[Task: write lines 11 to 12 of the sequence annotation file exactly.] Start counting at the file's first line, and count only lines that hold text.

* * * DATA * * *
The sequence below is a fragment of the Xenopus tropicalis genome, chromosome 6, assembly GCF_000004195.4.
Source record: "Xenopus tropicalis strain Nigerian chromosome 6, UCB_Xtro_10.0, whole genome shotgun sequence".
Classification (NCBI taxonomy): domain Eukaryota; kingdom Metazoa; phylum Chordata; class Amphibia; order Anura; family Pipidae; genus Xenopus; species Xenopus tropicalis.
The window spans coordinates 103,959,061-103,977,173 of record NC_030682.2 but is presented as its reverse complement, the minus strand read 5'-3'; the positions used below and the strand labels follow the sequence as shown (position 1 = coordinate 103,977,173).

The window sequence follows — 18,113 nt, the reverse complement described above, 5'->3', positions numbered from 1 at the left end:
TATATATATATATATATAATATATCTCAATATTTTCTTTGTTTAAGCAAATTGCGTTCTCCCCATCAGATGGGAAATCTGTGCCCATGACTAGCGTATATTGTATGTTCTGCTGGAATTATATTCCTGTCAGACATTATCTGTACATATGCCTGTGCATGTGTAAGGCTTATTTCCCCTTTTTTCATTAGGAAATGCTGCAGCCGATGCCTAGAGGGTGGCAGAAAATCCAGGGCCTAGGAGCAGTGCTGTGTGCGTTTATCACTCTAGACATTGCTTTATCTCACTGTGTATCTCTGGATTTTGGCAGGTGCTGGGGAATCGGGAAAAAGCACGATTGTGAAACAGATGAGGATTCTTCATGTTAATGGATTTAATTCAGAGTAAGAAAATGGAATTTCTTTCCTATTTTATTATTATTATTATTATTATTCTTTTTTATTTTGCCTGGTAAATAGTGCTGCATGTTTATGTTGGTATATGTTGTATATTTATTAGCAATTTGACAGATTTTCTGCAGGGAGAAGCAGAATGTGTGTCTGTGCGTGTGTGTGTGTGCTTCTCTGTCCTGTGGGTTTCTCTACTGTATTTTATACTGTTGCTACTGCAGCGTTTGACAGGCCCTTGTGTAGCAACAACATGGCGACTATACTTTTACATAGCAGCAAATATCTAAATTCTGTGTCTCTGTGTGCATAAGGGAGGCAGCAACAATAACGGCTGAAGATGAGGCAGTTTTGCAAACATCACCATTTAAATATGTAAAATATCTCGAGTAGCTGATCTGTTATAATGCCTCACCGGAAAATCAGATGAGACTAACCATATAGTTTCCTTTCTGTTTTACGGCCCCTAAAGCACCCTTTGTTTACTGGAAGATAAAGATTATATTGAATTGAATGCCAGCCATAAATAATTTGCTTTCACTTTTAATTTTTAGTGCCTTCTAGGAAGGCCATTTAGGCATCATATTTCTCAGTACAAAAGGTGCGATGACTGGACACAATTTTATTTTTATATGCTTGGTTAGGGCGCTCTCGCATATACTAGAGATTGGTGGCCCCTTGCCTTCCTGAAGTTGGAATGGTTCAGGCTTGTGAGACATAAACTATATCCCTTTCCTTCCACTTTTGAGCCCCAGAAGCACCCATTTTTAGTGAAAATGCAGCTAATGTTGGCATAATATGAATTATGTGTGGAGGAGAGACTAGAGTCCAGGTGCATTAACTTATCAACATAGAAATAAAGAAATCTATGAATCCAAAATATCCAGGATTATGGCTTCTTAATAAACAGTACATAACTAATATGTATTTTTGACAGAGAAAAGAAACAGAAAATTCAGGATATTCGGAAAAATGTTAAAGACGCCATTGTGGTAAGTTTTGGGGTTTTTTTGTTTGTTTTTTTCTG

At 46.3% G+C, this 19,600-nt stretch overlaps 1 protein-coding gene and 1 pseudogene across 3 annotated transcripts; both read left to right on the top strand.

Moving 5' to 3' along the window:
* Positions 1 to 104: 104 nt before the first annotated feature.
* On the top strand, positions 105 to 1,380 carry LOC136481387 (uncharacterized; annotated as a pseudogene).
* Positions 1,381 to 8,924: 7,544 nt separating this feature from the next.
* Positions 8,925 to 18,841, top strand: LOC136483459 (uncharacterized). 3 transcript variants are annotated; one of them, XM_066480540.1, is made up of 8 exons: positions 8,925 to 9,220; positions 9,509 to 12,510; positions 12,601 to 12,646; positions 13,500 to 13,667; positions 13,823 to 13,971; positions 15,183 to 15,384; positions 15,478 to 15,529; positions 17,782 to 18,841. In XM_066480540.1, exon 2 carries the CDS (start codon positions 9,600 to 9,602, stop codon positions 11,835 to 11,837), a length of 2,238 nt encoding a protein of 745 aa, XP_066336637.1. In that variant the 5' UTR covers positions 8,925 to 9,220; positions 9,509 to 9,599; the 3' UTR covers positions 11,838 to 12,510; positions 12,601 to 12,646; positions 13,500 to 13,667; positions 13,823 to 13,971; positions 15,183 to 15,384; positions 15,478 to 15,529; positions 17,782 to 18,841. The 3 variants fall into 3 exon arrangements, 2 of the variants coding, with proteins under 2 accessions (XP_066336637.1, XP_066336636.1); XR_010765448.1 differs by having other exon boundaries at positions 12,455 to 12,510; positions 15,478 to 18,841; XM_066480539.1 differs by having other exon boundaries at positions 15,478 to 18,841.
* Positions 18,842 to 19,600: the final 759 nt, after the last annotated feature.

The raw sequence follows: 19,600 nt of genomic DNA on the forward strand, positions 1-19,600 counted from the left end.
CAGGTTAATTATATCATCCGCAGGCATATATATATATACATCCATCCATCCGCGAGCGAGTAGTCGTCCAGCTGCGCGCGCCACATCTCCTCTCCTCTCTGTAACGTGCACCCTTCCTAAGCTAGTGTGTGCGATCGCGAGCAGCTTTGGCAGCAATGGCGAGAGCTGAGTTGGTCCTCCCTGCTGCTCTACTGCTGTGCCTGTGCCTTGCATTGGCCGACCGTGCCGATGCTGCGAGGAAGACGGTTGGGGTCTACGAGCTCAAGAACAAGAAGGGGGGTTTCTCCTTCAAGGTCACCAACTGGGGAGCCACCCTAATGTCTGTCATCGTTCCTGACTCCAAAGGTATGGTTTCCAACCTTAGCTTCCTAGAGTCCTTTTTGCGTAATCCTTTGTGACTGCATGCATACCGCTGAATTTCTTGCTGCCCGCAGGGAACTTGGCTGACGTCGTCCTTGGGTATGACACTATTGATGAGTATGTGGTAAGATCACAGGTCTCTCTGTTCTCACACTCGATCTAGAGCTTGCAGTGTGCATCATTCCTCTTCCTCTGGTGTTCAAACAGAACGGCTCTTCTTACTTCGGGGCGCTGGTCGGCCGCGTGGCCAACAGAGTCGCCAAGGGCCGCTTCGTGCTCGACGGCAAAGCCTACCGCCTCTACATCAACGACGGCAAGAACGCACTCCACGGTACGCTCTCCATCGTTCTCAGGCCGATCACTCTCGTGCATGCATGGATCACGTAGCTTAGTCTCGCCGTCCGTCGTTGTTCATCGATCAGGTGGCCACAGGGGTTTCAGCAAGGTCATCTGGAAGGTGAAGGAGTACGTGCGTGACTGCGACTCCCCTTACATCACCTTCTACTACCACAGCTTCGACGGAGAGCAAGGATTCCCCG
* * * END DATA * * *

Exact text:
* Positions 1,381 to 8,924: 7,544 nt separating this feature from the next.
* Positions 8,925 to 18,841, top strand: LOC136483459 (uncharacterized). 3 transcript variants are annotated; one of them, XM_066480540.1, is made up of 8 exons: positions 8,925 to 9,220; positions 9,509 to 12,510; positions 12,601 to 12,646; positions 13,500 to 13,667; positions 13,823 to 13,971; positions 15,183 to 15,384; positions 15,478 to 15,529; positions 17,782 to 18,841. In XM_066480540.1, exon 2 carries the CDS (start codon positions 9,600 to 9,602, stop codon positions 11,835 to 11,837), a length of 2,238 nt encoding a protein of 745 aa, XP_066336637.1. In that variant the 5' UTR covers positions 8,925 to 9,220; positions 9,509 to 9,599; the 3' UTR covers positions 11,838 to 12,510; positions 12,601 to 12,646; positions 13,500 to 13,667; positions 13,823 to 13,971; positions 15,183 to 15,384; positions 15,478 to 15,529; positions 17,782 to 18,841. The 3 variants fall into 3 exon arrangements, 2 of the variants coding, with proteins under 2 accessions (XP_066336637.1, XP_066336636.1); XR_010765448.1 differs by having other exon boundaries at positions 12,455 to 12,510; positions 15,478 to 18,841; XM_066480539.1 differs by having other exon boundaries at positions 15,478 to 18,841.